Instructor: First, we will import the Touchable components into our project. Let's go down to our render method, and add TouchableOpacity to the child view component that will serve as our header.
We'll add an image, assign a value for the styles that we will create shortly, and for the source, we will require an image that exists in our local directory. For the image, we'll set an explicit height and width of 42 pixels. Let's not forget to import the image component into the project.
Let's run the application, and tap the component. Notice the feedback that we receive when we tap the hamburger icon. The button dims, revealing the content beneath it. TouchableHighlight provides feedback that is akin to that which you would expect to find in a basic button.
We'll add a TouchableHighlight component to the header. We'll add an image, and just as we did with TouchableOpacity, we will assign values for the style and source props. We need to add the corresponding CSS for styles. inaudible . Again, we will go down to our style sheet and add the necessary styles.
Let's assign a value to the style prop of the Touchable. We will add another prop that will yield a more explicit feedback display. The underlay color will be revealed when we press down on the component, and the opacity of the wrapped view decreases.
Touchables do provide button-like functionality that we can apply to custom views. However, they do not provide any default styling, so we need to add our own. To that end, I have assigned values for the background color, border radius, border color, and border width.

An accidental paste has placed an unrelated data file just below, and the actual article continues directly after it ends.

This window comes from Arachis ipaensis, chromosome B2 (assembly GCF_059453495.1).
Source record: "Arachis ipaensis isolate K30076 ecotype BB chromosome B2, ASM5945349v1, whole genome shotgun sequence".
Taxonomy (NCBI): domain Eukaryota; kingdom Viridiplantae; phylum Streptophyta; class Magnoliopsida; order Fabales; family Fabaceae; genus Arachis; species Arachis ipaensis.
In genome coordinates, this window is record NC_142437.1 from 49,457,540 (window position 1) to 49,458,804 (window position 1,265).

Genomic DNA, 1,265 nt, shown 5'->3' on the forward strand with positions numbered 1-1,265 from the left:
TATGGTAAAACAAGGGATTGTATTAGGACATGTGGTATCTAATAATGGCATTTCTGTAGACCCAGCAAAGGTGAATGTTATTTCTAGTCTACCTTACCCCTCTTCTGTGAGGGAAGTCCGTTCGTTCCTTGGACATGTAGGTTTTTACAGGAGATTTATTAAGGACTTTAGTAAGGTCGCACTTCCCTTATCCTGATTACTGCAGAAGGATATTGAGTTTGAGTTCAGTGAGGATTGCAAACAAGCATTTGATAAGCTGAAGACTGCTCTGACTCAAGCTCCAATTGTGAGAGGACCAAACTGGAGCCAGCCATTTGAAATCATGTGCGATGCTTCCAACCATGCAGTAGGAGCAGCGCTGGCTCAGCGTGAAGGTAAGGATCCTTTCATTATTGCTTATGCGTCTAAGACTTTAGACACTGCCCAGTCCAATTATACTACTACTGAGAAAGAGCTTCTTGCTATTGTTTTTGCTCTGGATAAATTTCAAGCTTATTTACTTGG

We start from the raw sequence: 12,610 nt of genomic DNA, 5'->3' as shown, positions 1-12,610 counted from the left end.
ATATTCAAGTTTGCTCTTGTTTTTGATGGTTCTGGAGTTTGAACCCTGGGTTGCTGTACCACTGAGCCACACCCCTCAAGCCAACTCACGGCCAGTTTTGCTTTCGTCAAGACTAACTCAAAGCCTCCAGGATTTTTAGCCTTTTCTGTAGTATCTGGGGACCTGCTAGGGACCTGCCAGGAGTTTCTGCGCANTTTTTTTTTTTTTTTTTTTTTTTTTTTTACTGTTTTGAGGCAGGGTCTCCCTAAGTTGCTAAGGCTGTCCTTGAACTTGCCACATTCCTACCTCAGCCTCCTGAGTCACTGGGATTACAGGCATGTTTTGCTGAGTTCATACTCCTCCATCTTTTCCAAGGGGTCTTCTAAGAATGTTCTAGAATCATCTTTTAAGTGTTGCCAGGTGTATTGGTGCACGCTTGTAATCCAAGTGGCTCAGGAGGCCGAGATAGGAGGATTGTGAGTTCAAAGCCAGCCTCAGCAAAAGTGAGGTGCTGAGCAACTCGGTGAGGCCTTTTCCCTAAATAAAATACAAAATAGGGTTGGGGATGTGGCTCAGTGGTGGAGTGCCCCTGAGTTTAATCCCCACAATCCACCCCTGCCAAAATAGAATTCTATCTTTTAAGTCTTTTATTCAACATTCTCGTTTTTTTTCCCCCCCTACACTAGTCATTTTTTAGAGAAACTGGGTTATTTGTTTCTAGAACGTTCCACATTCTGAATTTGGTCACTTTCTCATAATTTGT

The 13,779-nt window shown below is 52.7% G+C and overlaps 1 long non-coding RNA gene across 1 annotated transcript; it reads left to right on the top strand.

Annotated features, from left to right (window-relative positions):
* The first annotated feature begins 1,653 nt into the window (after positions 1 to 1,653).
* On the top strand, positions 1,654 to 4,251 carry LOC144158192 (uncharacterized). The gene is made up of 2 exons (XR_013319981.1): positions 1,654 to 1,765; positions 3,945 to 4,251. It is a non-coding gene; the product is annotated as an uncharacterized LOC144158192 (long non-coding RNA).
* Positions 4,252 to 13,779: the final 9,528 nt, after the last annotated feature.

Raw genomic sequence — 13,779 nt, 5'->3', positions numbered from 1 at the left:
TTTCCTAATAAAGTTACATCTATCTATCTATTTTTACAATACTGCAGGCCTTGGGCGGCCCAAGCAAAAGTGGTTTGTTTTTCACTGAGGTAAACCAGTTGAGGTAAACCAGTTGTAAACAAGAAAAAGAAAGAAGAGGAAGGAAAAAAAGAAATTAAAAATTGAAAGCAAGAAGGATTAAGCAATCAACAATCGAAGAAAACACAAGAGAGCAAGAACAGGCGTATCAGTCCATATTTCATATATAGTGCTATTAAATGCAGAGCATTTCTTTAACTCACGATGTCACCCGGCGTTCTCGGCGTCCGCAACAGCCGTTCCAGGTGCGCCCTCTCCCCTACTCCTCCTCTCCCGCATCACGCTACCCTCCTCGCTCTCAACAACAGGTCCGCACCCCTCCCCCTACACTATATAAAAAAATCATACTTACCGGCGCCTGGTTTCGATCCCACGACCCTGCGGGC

When we run the application, and tap the TouchableHighlight component, you will notice that we do not receive the feedback that we expected. This is due to the fact that Touchables require an event handler for either the onPress or onLongPress prop.
For the purposes of this lesson, we will add an event handler for the onPress prop. We will add a method that will simply log a string to the console. Again, this is a necessary step to ensure that the component displays feedback.
We need to fix a typo here, and we'll fix a typo here. When we run the application again, and tap the TouchableHighlight component, you will see that the underlay color is now visible when we press down.
TouchableWithoutFeedback, as the name indicates, does not elicit any feedback by default. This provides an opportunity for you to create truly unique experiences, by building your own custom feedback implementations that can be added to custom view components.
I'm adding a TouchableWithoutFeedback component outside of the header, to ensure that it renders on the map as an overlay. To make this happen, we need to add a property to the component's state. We will name the property has-visited, and give it an initial value of false.
Let's go back to our render method, and unpack the value of state.has-visited, using the ES6 destructuring assignment syntax. Within TouchableWithoutFeedback, we will create a ternary statement, which will render the correct image component based on the value of state.has-visited.
Let's go back to our style sheet, and add height and width properties for the toggled image. Let's run the application. When we tap on the component, the image does not toggle as expected. This is due to the fact that we need to add an event handler to TouchableWithoutFeedback, just as we did with TouchableHighlight.
Let's add our event handler. OnTouchableWithoutFeedback, press, and here, what we will do is this.setState will update the value of has-visited. Essentially, what we're going to do is toggle the Boolean. If state.has-visited is true, we set that to false, and vice versa.
OnPress, when we run the application, when we tap the component, we should expect to see the image toggle, and it does.